1. The Physiology of the Citizen.Eyal Chowers - 2002 - Political Theory 30 (5):649-676.
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    Time in Zionism.Eyal Chowers - 1998 - Political Theory 26 (5):652-685.
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    The Marriage of Time and Identity: Kant, Benjamin and the Nation-State.Eyal Chowers - 1999 - Philosophy and Social Criticism 25 (3):57-80.
    The paper explores the role played by concepts of temporality in shaping the self's identity and its moral responsibility. This theme is examined in both Kant and Benjamin, two theorists who view the modern self as an essentially historical being. For Kant, teleological and uniform time shoulders the heightening of the self's universal attributes and the constant expansion of a moral community. The desired end is the establishment of an integrated and homogeneous human space, a cosmopolitan stage wherein history is (...)
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    Narrating the Modern’s Subjection: Freud’s Theory of the Oedipal Complex.Eyal Chowers - 2000 - History of the Human Sciences 13 (3):23-45.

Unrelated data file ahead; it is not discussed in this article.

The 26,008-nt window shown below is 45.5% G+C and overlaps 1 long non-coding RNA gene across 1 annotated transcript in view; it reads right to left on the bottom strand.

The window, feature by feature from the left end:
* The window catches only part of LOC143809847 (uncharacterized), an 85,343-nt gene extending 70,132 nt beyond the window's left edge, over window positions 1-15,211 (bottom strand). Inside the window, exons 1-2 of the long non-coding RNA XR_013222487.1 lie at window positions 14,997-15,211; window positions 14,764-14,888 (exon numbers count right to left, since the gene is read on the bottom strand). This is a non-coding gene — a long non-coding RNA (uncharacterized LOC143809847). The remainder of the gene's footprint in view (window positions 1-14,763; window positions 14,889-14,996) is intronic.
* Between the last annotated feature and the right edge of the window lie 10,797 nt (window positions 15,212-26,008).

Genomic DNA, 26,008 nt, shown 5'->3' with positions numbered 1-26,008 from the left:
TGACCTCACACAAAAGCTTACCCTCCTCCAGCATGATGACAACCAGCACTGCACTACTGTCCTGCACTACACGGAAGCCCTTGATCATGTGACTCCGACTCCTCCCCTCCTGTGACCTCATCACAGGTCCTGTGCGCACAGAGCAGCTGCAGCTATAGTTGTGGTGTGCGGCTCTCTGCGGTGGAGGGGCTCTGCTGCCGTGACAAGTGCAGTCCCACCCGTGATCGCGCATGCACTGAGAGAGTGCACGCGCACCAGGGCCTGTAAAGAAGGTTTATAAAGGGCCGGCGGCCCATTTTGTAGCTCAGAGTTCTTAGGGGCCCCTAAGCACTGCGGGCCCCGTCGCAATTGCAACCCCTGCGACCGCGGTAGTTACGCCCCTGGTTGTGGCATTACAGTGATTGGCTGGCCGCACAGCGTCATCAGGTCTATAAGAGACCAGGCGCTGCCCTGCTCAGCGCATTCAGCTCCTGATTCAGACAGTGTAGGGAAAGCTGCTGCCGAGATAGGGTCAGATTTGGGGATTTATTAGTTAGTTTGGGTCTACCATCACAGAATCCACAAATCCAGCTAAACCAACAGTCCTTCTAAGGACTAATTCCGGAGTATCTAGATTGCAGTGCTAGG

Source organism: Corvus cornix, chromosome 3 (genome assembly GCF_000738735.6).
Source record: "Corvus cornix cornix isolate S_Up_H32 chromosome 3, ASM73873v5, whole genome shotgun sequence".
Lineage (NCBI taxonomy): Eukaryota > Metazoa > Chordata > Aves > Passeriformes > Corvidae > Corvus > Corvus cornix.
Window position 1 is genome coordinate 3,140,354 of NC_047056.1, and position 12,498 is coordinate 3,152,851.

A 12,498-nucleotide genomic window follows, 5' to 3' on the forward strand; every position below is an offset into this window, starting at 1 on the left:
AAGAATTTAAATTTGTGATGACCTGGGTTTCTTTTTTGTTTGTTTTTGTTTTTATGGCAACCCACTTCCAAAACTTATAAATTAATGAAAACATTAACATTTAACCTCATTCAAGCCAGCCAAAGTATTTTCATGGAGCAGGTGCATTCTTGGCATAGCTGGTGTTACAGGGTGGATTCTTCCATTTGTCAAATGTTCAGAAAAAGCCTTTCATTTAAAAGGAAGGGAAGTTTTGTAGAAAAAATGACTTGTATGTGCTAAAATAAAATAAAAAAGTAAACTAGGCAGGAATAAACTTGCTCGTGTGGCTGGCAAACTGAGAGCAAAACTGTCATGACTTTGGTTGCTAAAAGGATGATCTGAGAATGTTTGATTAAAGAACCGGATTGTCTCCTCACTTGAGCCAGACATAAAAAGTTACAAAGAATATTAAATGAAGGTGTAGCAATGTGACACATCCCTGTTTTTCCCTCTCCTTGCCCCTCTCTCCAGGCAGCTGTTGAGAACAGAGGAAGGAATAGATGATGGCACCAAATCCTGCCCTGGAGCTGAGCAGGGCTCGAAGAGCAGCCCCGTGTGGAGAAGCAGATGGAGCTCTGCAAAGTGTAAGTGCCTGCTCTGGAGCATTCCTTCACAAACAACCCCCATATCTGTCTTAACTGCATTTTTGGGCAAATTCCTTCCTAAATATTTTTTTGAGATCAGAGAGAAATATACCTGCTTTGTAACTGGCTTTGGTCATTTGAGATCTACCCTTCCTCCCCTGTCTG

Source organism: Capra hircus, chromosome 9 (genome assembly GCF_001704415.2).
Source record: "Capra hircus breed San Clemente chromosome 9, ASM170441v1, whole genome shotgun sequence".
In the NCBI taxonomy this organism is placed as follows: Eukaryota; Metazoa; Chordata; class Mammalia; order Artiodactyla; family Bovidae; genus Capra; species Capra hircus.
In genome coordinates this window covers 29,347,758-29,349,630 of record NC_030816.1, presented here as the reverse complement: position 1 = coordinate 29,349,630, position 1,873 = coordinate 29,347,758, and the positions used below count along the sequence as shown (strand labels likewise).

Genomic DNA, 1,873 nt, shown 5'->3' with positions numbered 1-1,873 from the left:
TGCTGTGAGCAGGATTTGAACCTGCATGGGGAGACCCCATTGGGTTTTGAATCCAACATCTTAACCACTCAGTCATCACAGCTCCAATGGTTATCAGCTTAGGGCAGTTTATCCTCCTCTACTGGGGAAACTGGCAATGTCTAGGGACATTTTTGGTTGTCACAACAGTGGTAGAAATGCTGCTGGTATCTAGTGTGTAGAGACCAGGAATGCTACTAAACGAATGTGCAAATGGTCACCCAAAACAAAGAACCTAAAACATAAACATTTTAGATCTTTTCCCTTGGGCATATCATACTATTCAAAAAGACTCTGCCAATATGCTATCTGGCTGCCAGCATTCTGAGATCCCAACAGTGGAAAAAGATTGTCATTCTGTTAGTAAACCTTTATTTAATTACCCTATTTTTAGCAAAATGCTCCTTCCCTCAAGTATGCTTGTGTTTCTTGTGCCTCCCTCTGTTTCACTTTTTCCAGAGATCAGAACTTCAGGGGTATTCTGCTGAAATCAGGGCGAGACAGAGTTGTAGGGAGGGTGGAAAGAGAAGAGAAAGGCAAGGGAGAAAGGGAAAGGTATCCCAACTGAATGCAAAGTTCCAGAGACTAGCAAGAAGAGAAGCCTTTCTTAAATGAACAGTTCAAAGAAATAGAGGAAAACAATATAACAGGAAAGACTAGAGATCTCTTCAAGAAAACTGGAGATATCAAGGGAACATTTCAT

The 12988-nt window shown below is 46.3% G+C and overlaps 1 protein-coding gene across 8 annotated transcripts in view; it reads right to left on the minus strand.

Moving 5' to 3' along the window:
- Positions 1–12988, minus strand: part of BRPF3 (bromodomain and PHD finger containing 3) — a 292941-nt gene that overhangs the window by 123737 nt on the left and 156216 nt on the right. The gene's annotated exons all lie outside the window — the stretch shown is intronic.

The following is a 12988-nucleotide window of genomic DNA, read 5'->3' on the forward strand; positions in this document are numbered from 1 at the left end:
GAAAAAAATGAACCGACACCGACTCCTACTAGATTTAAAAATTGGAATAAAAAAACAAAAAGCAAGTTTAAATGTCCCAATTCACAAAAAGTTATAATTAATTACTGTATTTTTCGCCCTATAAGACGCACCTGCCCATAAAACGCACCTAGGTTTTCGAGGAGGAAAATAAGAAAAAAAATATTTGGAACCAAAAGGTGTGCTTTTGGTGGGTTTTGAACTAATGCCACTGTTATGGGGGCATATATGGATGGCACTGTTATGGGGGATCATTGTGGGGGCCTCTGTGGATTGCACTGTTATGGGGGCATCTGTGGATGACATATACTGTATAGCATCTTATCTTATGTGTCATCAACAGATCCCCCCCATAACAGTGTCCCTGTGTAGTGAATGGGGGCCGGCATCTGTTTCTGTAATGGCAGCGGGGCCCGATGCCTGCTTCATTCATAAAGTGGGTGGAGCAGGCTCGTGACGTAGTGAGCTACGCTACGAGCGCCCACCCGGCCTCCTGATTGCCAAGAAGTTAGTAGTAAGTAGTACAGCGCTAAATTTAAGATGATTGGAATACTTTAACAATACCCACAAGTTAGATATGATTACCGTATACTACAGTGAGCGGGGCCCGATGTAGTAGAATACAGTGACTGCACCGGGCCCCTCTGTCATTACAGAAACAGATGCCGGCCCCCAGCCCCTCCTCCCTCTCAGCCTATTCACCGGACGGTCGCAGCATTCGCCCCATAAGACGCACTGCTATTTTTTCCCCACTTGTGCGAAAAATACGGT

While Freud’s theory of the Oedipus complex is concerned with psycho-sexual development, it concomitantly presents a novel historical-political imagination. This article compares the post-Oedipal self with the selves envisioned by Nietzsche and Marx, suggesting that while these 19th-century theorists constructed selves that are able to transcend the normalizing and subjugating circumstances of modernity, Freud’s theory defines a healthy self as irredeemably embedded in the prevailing culture and life-orders. In making his case, Freud spurns the quests of Nietzsche and Marx for (...)
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    The Political Philosophy of Zionism: Trading Jewish Words for an Hebraic Land.Eyal Chowers - 2011 - Cambridge University Press.
    Jews and the temporal imaginations of modernity -- The Zionist temporal revolution -- The End of building -- Hebrew and politics.
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  6. The Political Philosophy of Zionism: Trading Jewish Words for a Hebraic Land.Eyal Chowers - 2012 - Cambridge University Press.
    Zionism emerged at the end of the nineteenth century in response to a rise in anti-Semitism in Europe and to the crisis of modern Jewish identity. This novel, national revolution aimed to unite a scattered community, defined mainly by shared texts and literary tradition, into a vibrant political entity destined for the Holy Land. However, Zionism was about much more than a national political ideology and practice. By tracing its origins in the context of a European history of ideas and (...)
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